Time and again, we’ve seen computer industry executives make the case that netbooks are ideal as a second or third computer for users that already have desktops or larger, full featured laptop computers. So netbooks represent a growth area for computer makers for two reasons: 

  1. In case you missed it, there’s a global recession going on, and price-conscious shoppers are drawn to low cost computers like netbooks.
  2. Many consumers are buying netbooks in addition to other computers, not to replace them.

But in an interview with Laptop Magazine, HP senior VP Ted Clark admitted that netbook sales are cannibalizing the sales of other computers a bit more than HP had anticipated. He doesn’t give any solid numbers, but it’d probably be hard to do that since computer sales overall are obviously being affected by the recession. He does suggest that some people are buying netbooks to use as primary computers and he sort of seems hopeful that some of the people who have done so will be disappointed enough in the experience to purchase a larger, higher priced PC next time they’re in the market for a computer.

Clark also partially dismisses the Intel CULV platform as a rebranding of older CPU technology (which isn’t surprising since HP went with the AMD Neo processor for its new Pavilion dv2 thin and light laptops, rather than choosing CULV chips). He also says he thinks it’s possible the recent push by wireless carriers like AT&T and Verizon to subsidize netbooks for customers willing to pay $40 to $60 a month for long term service plans is going to appeal to small and medium businesses more than the general public that’s already grown accustomed to using netbooks and laptops with free and pay per use public WiFi hotspots.

Clark didn’t really have much to say when asked about whether HP would install Windows 7 Starter Edition or another version of Microsoft’s next generation operating system on upcoming netbooks, and he had a noncomittal answer to a question about Google Android. But as HP recently showed with the introduction of the HP Mini 1000 Mi Edition, the company isn’t beyond taking new approaches toward software.

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7 replies on “HP: Netbooks not cannibalizing larger PC sales… much”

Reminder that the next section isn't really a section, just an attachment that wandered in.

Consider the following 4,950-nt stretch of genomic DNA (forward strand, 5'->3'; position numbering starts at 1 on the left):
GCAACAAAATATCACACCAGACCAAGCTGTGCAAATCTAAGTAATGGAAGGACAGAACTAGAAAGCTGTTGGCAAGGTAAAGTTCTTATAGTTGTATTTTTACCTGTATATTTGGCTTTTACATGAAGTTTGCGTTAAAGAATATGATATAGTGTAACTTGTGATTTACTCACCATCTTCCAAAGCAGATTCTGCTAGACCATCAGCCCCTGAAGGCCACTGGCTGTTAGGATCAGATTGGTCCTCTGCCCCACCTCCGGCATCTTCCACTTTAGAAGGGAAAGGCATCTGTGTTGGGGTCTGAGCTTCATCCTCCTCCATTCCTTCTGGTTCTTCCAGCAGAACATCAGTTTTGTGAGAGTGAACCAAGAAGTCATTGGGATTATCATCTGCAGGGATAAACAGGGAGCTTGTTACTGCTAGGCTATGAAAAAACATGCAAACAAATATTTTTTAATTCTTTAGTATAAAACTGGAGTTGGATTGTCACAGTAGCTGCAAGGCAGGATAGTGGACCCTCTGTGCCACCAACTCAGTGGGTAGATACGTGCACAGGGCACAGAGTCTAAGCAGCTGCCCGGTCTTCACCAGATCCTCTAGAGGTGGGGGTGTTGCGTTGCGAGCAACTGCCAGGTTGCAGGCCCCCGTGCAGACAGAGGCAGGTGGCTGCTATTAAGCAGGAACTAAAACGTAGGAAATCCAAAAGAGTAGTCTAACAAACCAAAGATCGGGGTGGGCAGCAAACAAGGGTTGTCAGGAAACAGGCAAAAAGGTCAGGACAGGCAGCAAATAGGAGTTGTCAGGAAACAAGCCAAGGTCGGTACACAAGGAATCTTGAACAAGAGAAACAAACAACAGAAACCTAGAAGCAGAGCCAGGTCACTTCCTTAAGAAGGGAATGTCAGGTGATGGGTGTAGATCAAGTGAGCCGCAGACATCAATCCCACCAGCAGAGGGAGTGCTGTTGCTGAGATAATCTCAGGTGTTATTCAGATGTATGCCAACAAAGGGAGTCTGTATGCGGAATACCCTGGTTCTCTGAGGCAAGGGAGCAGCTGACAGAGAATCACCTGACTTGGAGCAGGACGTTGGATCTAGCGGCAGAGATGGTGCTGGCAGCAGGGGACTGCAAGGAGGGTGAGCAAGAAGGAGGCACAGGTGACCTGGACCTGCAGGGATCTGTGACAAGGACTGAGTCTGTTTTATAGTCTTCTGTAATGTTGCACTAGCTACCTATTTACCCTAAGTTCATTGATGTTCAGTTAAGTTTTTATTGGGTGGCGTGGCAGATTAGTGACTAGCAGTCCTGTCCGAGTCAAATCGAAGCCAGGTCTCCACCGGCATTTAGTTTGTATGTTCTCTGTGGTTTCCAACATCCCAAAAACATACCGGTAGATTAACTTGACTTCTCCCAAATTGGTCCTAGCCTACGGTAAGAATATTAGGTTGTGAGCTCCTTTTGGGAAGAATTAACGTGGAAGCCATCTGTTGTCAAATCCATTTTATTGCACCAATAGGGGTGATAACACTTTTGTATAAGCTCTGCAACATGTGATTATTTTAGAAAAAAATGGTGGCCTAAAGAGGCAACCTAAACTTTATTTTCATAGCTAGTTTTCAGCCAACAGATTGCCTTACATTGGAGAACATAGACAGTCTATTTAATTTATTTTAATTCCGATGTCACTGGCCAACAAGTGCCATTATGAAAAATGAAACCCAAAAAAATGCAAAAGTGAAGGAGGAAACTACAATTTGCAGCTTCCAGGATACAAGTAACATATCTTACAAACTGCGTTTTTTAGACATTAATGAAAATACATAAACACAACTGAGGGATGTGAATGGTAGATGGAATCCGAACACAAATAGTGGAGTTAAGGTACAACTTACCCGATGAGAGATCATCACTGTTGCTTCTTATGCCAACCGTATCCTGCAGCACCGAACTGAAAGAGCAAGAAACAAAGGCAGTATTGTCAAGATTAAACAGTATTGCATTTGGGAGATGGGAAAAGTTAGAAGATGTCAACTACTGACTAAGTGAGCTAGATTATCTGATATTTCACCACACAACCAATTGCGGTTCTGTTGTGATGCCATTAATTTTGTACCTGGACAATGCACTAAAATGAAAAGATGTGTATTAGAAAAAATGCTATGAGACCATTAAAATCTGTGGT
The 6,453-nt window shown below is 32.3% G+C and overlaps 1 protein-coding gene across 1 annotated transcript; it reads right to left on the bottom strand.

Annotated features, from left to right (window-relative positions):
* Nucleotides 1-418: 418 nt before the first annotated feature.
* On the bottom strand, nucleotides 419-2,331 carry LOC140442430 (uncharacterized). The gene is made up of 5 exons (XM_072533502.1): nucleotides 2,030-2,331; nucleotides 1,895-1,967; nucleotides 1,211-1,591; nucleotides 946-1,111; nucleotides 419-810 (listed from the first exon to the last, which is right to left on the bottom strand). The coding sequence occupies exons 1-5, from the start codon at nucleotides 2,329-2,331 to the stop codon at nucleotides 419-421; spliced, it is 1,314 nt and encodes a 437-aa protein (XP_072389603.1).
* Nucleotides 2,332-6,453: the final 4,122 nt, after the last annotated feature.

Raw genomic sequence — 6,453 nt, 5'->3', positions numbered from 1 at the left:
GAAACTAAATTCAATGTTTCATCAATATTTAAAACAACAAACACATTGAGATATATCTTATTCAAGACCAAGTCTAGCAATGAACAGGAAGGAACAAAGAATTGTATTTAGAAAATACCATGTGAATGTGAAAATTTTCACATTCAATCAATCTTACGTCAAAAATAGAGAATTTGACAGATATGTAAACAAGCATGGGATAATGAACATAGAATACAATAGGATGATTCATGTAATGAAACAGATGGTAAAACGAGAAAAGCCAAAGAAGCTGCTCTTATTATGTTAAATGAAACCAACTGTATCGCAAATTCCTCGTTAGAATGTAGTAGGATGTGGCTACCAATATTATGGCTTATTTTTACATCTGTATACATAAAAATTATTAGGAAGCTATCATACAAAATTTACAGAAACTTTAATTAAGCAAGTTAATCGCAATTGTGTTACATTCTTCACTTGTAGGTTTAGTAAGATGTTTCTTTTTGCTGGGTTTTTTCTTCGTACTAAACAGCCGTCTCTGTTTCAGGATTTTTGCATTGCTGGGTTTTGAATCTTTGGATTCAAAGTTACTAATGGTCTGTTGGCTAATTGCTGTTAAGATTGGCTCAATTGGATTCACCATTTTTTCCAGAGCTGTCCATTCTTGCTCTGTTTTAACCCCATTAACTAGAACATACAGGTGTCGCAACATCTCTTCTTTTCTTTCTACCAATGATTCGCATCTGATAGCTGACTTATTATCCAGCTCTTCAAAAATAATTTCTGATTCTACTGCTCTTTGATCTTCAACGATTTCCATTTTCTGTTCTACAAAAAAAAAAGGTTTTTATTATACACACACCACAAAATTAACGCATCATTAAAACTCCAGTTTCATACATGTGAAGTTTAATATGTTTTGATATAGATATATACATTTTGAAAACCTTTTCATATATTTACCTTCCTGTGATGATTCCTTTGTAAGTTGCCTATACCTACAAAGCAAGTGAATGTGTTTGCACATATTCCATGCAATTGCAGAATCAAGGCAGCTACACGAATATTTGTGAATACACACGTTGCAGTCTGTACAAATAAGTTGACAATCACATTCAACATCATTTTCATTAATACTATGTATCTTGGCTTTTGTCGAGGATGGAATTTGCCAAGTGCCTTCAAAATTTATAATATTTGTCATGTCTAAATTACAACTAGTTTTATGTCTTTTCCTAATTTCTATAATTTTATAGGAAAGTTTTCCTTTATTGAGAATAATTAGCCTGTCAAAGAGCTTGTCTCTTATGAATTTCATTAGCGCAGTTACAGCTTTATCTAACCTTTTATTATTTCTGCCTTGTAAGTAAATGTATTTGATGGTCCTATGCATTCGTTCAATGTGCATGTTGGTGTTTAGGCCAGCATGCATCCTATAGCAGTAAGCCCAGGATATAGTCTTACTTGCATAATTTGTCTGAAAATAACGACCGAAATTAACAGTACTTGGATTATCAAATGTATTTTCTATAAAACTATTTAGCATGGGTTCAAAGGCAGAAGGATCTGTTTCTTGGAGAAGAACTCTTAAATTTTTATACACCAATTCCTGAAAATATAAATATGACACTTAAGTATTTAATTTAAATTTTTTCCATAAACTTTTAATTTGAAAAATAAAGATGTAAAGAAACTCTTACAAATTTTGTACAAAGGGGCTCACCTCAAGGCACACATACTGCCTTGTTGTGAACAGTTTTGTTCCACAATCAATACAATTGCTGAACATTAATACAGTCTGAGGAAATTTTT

1. people have had enough of the rat race that have fueled the computer world so far.

    with gaming consoles taking over as the primary game machine (now even with downloadable addons and mmo’s), and offices going back to the big iron style of computing, the reason for a big, heavy but powerful computer in your home kinda goes away.

    in a way, the tech have come full circle. we are now back at the 80’s, and the web have taken over for the bbs and the minitel (look it up). the big bulk of the computing is happening at the server end, basically…

  2. Please Please Please HP, consider the following idea:

    11.6″ screen
    AMD Conesus platform (dual-core + 780e chipset)
    6 cell battery
    Slim magnesium DV2 style chassis

    It would be an awesome ultra-portable notebook!

  3. On the software front, HP *might* do anything – – They have a significant sized software
    division, perhaps only second to that of IBM (I am guess at that).

    A port of HP-UNIX? (Which, like Mac OSX, only needs its license port’d, not the software).
    (( Scratches his head … Did HP drop there 32bit HP-UNIX and now only ship 64bit?))
    They also own several other operating systems acquired along with some company purchases.

    They might *Do an Intel* and drop anything at all in the software field at any moment.

  4. I don’t know about buying a netbook as a second or third machine, but it is a nice eleventh machine. Gets more use than most of the others (except for the machines I use for work).

  5. The lovely thing about these devices is just that they’re *are* the first time you can get something in this form factor that’s not just usable, but downright enjoyable.

    And it’s only going to improve…

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